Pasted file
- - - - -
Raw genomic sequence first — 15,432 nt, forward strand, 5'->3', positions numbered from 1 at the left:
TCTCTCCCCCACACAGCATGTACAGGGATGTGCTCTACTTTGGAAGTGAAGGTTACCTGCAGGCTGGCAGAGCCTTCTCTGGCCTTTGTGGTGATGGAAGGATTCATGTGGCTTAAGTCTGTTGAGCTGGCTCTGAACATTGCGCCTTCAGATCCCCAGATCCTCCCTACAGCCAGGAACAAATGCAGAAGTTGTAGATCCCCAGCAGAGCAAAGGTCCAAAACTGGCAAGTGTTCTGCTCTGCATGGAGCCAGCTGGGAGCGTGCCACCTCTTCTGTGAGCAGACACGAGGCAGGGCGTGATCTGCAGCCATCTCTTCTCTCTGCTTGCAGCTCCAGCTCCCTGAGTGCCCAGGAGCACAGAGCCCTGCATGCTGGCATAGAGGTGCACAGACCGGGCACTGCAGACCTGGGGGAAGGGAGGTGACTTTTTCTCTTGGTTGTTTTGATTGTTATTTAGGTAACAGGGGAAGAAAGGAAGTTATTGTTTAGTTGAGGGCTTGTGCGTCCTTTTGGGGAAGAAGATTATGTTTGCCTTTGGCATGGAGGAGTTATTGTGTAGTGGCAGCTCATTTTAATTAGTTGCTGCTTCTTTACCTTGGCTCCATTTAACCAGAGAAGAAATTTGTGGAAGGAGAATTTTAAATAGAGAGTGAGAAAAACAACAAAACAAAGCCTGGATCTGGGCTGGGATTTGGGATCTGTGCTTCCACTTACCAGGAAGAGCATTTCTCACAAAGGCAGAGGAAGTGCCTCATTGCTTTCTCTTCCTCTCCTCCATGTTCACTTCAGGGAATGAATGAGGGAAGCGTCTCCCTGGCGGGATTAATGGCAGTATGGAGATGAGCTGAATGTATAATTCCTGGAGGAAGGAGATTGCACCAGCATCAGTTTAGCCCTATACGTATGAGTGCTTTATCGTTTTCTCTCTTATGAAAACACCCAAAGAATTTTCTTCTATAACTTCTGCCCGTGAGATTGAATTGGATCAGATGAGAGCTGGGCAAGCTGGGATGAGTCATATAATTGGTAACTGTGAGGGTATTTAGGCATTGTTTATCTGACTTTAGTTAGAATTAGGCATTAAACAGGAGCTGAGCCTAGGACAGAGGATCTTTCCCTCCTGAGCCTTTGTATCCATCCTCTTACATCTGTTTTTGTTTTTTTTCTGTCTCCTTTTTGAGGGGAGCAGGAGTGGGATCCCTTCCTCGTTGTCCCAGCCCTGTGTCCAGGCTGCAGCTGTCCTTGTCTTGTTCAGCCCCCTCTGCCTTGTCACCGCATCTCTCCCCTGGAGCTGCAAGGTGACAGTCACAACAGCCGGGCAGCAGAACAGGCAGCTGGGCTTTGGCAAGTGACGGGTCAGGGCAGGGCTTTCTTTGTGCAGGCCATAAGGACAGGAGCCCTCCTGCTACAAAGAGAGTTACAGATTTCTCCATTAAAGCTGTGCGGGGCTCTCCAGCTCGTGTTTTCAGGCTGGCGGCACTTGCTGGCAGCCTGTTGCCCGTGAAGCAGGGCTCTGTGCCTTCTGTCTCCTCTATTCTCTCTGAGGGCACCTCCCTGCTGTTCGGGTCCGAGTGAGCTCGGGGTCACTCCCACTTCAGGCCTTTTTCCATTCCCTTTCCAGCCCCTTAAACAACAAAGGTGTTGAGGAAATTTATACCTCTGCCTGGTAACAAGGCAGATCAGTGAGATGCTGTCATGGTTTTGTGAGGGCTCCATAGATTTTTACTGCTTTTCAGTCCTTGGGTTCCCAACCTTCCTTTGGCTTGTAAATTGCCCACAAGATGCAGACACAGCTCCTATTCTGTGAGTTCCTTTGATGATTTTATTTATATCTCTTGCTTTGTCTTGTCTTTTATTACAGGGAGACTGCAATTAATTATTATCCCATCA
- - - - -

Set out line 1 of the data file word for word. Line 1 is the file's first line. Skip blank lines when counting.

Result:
Raw genomic sequence first — 15,432 nt, forward strand, 5'->3', positions numbered from 1 at the left: